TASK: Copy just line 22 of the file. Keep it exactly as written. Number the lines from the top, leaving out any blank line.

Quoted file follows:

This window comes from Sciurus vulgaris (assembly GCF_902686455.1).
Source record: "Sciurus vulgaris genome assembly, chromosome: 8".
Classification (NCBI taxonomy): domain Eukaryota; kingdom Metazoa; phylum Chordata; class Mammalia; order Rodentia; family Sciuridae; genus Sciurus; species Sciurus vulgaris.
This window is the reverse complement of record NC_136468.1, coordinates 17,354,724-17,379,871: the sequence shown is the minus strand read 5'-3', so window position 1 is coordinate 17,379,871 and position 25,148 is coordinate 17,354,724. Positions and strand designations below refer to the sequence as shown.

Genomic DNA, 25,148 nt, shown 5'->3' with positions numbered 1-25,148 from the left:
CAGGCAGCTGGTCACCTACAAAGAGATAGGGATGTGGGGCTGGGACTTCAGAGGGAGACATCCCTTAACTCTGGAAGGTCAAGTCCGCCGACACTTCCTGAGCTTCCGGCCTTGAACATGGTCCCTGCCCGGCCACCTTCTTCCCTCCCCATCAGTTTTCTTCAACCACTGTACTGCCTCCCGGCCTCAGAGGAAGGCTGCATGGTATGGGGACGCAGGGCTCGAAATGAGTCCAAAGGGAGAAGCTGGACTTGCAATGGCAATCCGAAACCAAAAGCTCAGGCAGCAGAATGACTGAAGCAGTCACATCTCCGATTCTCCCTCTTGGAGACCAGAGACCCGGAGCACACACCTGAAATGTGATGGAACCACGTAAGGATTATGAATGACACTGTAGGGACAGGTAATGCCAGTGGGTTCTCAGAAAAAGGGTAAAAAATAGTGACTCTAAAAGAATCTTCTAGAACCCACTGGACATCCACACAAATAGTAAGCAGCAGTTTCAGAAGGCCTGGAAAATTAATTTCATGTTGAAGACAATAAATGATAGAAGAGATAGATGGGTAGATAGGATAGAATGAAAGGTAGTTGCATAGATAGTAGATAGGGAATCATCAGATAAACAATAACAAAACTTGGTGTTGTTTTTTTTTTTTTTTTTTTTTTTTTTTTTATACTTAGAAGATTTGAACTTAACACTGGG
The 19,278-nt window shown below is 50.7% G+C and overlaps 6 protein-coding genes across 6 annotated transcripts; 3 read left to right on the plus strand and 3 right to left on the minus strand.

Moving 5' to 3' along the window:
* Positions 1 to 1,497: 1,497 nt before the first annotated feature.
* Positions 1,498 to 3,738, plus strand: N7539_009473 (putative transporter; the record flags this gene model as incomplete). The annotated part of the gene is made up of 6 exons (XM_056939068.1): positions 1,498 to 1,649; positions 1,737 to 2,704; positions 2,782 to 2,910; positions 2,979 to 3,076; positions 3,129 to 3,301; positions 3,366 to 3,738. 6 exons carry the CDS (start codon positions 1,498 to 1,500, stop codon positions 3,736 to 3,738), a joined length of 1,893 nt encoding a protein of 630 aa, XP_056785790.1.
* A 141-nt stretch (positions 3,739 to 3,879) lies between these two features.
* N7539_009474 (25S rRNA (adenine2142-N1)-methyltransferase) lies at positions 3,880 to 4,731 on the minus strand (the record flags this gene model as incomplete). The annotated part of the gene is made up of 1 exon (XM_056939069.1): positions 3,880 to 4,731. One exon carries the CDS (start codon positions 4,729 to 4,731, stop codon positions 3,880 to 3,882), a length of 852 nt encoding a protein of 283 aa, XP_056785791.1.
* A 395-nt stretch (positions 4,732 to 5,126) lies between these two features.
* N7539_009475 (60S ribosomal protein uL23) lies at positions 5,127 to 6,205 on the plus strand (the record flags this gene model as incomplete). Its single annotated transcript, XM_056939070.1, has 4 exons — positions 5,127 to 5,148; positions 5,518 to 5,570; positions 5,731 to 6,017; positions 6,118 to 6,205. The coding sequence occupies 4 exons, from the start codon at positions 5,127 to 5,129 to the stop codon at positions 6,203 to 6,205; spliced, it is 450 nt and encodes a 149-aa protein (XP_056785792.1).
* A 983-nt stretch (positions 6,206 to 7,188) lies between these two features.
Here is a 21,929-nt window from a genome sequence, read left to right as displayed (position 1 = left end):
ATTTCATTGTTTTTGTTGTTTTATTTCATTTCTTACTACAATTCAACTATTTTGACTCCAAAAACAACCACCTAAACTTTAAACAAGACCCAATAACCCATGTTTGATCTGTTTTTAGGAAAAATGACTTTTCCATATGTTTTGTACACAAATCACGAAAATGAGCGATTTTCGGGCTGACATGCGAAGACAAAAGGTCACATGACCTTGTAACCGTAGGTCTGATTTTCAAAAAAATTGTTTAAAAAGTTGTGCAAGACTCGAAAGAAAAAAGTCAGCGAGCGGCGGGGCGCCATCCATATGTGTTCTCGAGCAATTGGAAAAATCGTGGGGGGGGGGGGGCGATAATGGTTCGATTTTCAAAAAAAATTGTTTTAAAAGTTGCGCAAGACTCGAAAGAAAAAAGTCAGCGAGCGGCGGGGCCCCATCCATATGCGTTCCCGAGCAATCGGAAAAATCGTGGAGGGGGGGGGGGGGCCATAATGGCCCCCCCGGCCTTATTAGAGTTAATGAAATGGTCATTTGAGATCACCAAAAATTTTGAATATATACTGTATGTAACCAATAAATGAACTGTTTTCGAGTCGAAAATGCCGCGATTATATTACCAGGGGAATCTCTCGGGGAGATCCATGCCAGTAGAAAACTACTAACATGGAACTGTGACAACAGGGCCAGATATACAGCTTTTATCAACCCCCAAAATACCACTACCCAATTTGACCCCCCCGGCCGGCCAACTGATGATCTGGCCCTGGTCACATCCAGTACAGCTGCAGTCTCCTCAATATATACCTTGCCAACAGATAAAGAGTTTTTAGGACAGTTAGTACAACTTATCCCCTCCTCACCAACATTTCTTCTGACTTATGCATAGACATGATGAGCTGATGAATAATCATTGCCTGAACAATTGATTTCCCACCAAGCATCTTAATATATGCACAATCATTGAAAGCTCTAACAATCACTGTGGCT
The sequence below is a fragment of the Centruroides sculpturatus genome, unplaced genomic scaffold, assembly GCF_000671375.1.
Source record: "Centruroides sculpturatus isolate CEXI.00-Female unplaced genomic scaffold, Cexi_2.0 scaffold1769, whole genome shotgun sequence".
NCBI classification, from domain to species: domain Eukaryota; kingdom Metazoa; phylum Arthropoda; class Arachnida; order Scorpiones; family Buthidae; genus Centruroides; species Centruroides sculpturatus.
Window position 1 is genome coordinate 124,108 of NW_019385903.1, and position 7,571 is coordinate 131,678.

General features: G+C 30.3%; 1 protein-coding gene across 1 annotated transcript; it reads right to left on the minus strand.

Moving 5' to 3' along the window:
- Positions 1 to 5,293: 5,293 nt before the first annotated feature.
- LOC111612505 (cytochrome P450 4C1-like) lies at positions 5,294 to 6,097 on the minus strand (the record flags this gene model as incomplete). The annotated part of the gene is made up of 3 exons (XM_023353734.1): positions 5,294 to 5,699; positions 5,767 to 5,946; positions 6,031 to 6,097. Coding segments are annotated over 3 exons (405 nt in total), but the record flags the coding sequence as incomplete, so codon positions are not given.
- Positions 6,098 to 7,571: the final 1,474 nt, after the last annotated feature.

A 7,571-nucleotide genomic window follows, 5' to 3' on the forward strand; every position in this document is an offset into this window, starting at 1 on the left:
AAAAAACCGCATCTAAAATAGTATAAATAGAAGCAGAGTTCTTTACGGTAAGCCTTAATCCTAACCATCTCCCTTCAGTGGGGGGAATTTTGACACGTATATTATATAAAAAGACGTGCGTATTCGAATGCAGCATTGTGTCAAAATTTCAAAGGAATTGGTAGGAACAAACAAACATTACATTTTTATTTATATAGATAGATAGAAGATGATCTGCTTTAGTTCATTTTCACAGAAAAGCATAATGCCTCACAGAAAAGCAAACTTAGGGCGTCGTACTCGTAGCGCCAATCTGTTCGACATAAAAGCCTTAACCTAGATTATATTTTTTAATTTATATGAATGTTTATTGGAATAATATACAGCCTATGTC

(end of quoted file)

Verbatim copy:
General features: G+C 30.3%; 1 protein-coding gene across 1 annotated transcript; it reads right to left on the minus strand.